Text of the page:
Young Harris’ Hawk — On Her Own?

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Yesterday morning I was driving on a suburban street when I noticed a large raptor sitting on a utility pole.  Intrigued, I parked and walked over to take a closer look. The bird was a Harris’ Hawk — a young bird, probably a yearling judging from the white feathers on her breast, and a very large one.  Her size strongly suggested that the hawk was a female.

Harris’ Hawks are iconic residents of the Tucson area.  They live and hunt in family groups, sometimes of seven or even more birds, unlike any other North American raptor.  In Tucson, they’ve urbanized to the extent that one frequently sees these birds perched on trees and utility poles in suburban neighborhoods.  I know of at least three Harris’ Hawk families in our community and there are, in fact, many more than that in Tucson and its suburbs.

These beautiful hawks and their unique lifestyle are so renowned that birding enthusiasts come to Tucson motivated at least in part by the desire to see them.  I volunteer at the Arizona-Sonora Desert Museum and visitors often ask me where they can observe Harris’ Hawks in the wild.

I observed this hawk for several minutes.  She was all by herself and none of her family was nearby.  That was a bit unusual.  I occasionally see solitary Harris’ Hawks but more often if I see one I’ll see others perching on adjacent utility poles or on perches that are within a very short drive.  The young bird vocalized every few seconds.

Adult Harris’ Hawks have a call that has a harsh, grating quality to it.  It sounds a bit like two pieces of metal being scraped against each other.  The quality of this bird’s vocalizations was different.  There was a plaintive, almost whiny quality to her calls.  It took me a minute to realize that she wasn’t uttering an adult call, but rather, making the kind of contact call that fledgling hawks make when they’re seeking reassurance from their parents.  Last spring I’d watched a Harris’ Hawk nest for a couple of weeks and the newly fledged youngsters were uttering almost the exact call that this bird was uttering.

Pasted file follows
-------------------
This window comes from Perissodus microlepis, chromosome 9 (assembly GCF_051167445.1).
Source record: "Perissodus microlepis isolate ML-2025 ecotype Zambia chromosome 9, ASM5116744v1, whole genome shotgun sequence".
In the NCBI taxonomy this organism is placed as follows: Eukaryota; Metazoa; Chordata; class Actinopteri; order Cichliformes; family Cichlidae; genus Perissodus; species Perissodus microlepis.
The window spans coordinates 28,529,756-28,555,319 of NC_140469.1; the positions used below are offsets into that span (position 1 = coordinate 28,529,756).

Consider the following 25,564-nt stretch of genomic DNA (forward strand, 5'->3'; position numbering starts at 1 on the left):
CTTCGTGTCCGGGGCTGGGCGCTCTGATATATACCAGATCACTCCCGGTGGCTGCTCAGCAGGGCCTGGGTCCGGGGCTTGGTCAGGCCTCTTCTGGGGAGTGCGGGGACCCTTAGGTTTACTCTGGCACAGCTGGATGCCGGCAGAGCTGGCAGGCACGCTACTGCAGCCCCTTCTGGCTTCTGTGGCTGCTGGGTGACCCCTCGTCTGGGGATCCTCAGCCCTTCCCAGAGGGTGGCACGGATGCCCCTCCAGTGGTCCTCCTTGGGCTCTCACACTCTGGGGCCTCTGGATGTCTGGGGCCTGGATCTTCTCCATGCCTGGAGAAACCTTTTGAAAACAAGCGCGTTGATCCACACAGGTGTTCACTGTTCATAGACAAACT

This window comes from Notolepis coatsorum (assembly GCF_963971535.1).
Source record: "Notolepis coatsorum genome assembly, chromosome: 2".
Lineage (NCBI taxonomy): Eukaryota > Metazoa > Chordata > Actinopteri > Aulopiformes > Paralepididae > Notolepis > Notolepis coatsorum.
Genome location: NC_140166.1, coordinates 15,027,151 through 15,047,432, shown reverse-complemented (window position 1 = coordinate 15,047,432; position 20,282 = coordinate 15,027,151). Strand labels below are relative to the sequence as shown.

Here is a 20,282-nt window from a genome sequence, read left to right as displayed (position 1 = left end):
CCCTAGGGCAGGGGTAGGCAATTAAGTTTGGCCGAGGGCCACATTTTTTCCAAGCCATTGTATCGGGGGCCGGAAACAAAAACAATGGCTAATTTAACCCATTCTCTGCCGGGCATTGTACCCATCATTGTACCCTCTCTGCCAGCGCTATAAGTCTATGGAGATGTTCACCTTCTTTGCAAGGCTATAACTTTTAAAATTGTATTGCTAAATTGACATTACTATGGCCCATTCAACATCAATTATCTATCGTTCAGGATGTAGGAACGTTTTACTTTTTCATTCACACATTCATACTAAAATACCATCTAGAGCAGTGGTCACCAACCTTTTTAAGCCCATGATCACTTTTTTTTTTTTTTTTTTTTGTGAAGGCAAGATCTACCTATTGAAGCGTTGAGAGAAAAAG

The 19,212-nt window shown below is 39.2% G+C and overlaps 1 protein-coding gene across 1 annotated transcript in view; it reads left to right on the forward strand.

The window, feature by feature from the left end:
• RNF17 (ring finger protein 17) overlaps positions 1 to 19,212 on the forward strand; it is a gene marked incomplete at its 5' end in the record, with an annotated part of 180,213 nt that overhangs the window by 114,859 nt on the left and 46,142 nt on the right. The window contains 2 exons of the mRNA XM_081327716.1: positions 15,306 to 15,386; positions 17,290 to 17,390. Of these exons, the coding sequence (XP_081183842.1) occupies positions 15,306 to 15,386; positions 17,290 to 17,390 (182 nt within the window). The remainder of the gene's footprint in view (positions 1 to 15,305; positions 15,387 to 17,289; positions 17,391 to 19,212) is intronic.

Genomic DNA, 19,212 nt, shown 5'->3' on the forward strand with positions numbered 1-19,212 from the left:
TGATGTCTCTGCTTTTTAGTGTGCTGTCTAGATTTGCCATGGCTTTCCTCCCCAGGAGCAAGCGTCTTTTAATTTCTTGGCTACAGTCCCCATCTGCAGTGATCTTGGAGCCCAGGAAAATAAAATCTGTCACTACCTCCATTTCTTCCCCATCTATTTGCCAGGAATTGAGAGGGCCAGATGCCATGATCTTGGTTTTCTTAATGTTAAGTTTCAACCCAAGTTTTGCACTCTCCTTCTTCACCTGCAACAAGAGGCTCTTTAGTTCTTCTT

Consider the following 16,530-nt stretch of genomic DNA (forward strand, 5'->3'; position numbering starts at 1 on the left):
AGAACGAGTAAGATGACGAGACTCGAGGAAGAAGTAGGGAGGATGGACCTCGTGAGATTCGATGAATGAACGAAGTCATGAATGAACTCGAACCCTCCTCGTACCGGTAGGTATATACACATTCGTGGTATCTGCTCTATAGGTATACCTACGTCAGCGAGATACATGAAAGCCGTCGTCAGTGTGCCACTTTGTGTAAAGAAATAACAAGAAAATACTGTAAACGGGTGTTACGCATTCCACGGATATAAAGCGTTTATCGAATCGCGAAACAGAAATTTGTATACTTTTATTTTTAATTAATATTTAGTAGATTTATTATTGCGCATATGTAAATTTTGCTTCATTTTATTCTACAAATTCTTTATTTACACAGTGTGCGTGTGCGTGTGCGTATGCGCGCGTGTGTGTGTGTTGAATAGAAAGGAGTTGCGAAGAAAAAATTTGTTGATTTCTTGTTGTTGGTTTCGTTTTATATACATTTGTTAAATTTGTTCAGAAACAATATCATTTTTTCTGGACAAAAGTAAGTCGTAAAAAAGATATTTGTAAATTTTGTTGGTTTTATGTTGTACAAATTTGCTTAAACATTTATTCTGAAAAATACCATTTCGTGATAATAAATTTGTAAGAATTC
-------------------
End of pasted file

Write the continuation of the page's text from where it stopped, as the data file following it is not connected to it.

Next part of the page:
But, this hawk, albeit young, was no fledgling.  Judging from her plumage she was definitely a yearling bird.  So, what was going on?

I can only guess, but for what it’s worth, I think that she may have been kicked out of her family and was showing her distress.   Harris’ Hawk families are invariably headed by one female bird (alpha female).  All of the other members of the group are subordinate to her.  Sometimes, an alpha female will not tolerate the presence of other females in her family, particularly during breeding season, which is right now.  So, for what it’s worth, I think that this bird may have been told by the alpha female in her group that she could no longer hang around and that she was on her own.

That’s how new Harris’ Hawk families get started.  A solo female, like this one, finds a mate, and before too long she has hatchlings that mature and become her family.  With any luck, this hawk may find a boyfriend before too long.

Images made with a Canon 5Diii, 100-400mm ISII zoom lens+1.4x telextender, aperture priority setting, ISO 500, f8 @ 1/1250.

 

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